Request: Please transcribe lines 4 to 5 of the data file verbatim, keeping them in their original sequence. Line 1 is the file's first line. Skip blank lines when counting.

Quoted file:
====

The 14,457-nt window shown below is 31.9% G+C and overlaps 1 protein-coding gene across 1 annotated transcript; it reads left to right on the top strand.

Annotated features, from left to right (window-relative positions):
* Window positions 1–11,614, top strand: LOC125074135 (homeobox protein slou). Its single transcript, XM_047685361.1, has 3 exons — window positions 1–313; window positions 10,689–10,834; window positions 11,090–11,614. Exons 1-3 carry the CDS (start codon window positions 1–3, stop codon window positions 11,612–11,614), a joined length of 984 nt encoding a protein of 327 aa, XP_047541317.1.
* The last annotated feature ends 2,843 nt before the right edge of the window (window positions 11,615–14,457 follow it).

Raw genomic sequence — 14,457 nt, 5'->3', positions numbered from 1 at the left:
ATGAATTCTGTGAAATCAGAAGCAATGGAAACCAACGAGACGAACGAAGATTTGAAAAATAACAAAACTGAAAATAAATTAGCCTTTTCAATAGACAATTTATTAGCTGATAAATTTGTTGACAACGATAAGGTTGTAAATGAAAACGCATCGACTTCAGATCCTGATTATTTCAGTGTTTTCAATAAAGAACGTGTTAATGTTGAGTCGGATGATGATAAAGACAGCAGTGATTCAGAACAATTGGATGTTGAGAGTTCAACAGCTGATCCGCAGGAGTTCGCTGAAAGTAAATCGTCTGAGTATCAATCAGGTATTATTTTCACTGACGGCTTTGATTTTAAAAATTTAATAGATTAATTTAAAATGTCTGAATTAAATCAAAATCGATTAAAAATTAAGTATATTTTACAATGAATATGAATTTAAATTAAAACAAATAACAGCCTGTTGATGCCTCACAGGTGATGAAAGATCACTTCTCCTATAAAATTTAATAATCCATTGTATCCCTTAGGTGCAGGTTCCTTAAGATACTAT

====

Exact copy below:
* The last annotated feature ends 2,843 nt before the right edge of the window (window positions 11,615–14,457 follow it).

Raw genomic sequence — 14,457 nt, 5'->3', positions numbered from 1 at the left: